By Rich Heidorn Jr.
BALTIMORE — State-federal tension over electricity policy is likely to continue even after current debates over nuclear and coal subsidies end, speakers told the National Association of Regulatory Utility Commissioners’ Annual Meeting last week.
In fact, said former FERC Commissioner Tony Clark, “things are probably going to get more tense and more difficult before they get easier.”
Clark, an adviser for Wilkinson Barker Knauer who left the commission in September 2016, said there will be pressure for additional state interventions because of the impact of renewables on energy market prices. “Increasingly we see even … relatively new gas units that are stressed in certain markets. Any resource that has higher fixed costs and variable operating costs is going to be challenged in any sort of market where you have price takers with zero variable cost units that are at the margins.”
In addition, he said, FERC may begin asserting its authority on power “from the edge of the grid,” such as rooftop solar.
“Up until this point, FERC has kind of walled that off and basically … been able to ignore what happens since that’s been on the state jurisdiction side of things,” he said.
“It’s hard to argue that all of these exponentially growing resources at the edge of the grid — in which a sale is by default a sale for resale — [is not] federally jurisdictional activity. To this point it hasn’t been that big a deal. It’s becoming a very big deal.”
Ari Peskoe, of Harvard Law School’s Environmental Policy Initiative, said legal challenges to Illinois’ and New York’s zero-emission credits for nuclear plants “expose a question that courts have not addressed in the 20 years of restructuring: May a state provide an incentive for energy production without intruding on FERC’s exclusive jurisdiction over energy sales? Perhaps the state authority over generating facilities means just that — the facilities themselves, and not the energy that they produce,” he said.
“There’s little doubt that states can enact all sorts of command-and-control regulations over pollution from those facilities. States can issue emission limits or simply prohibit the burning of fossil fuels within their borders. But what about financial regulation of pollution and avoided pollution? And what about state regulation of utility portfolios? ls there some limit on state power that limits states just to those traditional integrated resource plan tools?”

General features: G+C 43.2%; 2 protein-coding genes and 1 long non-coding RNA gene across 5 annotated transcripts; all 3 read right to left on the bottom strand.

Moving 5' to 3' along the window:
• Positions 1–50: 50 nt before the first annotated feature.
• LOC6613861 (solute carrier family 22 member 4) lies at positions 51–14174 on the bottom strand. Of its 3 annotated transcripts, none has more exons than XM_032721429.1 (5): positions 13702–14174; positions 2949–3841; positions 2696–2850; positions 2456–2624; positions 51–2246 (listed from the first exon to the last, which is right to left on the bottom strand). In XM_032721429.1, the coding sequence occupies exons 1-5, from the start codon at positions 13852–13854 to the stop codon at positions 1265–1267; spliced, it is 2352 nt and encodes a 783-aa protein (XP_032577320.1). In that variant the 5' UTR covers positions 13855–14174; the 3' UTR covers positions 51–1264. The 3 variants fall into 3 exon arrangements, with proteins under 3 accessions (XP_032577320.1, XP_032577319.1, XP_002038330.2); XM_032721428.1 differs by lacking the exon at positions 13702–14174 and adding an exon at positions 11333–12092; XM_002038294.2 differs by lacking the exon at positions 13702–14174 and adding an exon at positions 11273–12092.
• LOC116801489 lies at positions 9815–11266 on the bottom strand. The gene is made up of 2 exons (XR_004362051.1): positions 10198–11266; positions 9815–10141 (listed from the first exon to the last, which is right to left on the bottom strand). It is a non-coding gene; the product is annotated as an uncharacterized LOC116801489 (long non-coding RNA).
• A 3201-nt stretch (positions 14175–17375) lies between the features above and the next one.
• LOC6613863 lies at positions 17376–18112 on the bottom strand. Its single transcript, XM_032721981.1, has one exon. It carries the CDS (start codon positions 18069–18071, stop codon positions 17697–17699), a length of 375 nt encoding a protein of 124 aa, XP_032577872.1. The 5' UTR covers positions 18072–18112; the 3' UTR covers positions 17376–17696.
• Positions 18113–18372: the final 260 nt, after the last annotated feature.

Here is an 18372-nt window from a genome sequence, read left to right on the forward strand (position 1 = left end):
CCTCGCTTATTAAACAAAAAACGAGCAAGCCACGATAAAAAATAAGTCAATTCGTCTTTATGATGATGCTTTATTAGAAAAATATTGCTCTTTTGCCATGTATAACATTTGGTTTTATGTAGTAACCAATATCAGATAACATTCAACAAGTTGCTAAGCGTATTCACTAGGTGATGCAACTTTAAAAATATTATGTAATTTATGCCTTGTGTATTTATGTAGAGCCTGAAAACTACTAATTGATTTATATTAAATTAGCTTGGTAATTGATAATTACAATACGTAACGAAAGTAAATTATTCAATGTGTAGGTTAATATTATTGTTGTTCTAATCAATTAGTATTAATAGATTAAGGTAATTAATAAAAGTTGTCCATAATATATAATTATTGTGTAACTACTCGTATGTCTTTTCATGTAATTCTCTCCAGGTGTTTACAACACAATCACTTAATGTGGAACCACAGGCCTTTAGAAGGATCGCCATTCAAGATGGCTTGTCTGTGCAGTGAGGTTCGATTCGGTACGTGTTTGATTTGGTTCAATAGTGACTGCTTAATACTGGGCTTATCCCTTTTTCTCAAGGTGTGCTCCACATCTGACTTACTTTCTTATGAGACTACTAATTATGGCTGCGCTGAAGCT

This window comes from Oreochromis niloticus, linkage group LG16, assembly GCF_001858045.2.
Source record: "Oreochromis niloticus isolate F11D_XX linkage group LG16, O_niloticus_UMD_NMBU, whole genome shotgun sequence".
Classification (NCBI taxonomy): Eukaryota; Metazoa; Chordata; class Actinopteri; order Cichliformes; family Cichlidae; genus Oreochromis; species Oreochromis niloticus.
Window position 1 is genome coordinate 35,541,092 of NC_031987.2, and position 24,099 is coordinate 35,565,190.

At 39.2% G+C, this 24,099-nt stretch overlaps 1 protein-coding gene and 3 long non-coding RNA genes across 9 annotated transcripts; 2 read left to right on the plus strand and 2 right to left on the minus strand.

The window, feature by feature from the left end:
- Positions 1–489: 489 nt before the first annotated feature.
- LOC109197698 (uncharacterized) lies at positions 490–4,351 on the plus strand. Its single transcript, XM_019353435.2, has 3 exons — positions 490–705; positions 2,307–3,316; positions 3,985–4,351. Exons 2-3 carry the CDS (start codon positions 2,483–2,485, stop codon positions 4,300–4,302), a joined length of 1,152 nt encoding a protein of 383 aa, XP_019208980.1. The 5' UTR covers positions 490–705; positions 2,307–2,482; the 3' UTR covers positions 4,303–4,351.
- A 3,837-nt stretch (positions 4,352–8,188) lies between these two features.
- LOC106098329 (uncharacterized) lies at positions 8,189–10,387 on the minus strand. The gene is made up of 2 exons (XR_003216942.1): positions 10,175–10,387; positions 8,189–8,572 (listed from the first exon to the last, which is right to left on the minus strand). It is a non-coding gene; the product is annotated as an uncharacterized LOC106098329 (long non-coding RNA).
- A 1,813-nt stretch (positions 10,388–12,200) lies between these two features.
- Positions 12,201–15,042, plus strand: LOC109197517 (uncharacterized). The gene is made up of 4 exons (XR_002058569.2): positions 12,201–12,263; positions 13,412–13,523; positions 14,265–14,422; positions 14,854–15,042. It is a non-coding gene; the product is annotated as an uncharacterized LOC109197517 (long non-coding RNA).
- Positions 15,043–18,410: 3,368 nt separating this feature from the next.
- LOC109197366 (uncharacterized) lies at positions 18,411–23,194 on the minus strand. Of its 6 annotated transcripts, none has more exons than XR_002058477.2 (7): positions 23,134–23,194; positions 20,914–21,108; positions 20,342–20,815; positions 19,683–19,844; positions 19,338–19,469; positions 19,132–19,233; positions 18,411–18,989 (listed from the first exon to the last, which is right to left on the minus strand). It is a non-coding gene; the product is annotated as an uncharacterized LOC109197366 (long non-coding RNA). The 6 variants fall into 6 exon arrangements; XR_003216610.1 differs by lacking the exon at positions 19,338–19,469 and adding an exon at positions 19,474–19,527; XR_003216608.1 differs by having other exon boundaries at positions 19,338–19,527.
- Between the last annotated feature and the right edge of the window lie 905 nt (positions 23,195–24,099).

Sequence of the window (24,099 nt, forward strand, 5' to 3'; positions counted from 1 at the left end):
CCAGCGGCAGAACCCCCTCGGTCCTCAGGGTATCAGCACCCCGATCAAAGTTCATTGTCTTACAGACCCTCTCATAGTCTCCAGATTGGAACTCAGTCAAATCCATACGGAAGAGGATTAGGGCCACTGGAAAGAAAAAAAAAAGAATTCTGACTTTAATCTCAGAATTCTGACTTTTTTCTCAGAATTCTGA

Peskoe filed an amicus brief defending the Illinois ZECs. “Expanding the scope of FERC’s exclusive jurisdiction to swallow up ZECs, [renewable energy credits] and other emissions taxes and allowances will disrupt how the industry and how regulators have understood jurisdictional limits,” he said.
If the courts accept opponents’ reading of the Federal Power Act, “we can expect lawsuits about a range of state programs,” he said, adding, “Now concerns about market distortions from ZECs seem pretty quaint in light of [the U.S. Department of Energy’s] recent Notice of Proposed Rulemaking.”
Peskoe said that if ZECs survive the current legal challenges, “existing state policy would be relatively safe from these pre-emption challenges going forward. Then the action turns back to FERC and what FERC is going to do.”
He said FERC’s May 1-2 technical conference on integrating wholesale markets and state public policies “was a really positive step … so I hope that the DOE NOPR and whatever happens after it doesn’t sort of suck the air out of the room and that conversation keeps happening.” (See RTO Markets at Crossroads, Hobbled FERC Ponders Options.)
Clark said FERC must determine when state actions reach a “tipping point” for its markets. “Whether you think the ZEC is the tipping point or the DOE NOPR is the tipping point, there is a tipping point that FERC has to be concerned about in terms of its maintenance of the integrity of the wholesale market,” he said.
“What happens when say … coal-friendly states decide, ‘It looks like RECs and ZECs are the way to go. What we need now is a coal energy credit,’” Clark asked.
“We are called the Environmental Policy Initiative, so we don’t love the idea of coal credits,” Peskoe responded. “I’m somewhat comforted by the fact that about 30 states actually enacted RPS and, so far, zero states have enacted coal standards.”
Former Commissioner Marc Spitzer (2006–2011) was more succinct: “If they’re zero-emission coal, go for it!” he joked.
Spitzer, a partner with Steptoe and Johnson, also supported ZECs, saying states are “entitled to deference and forbearance.”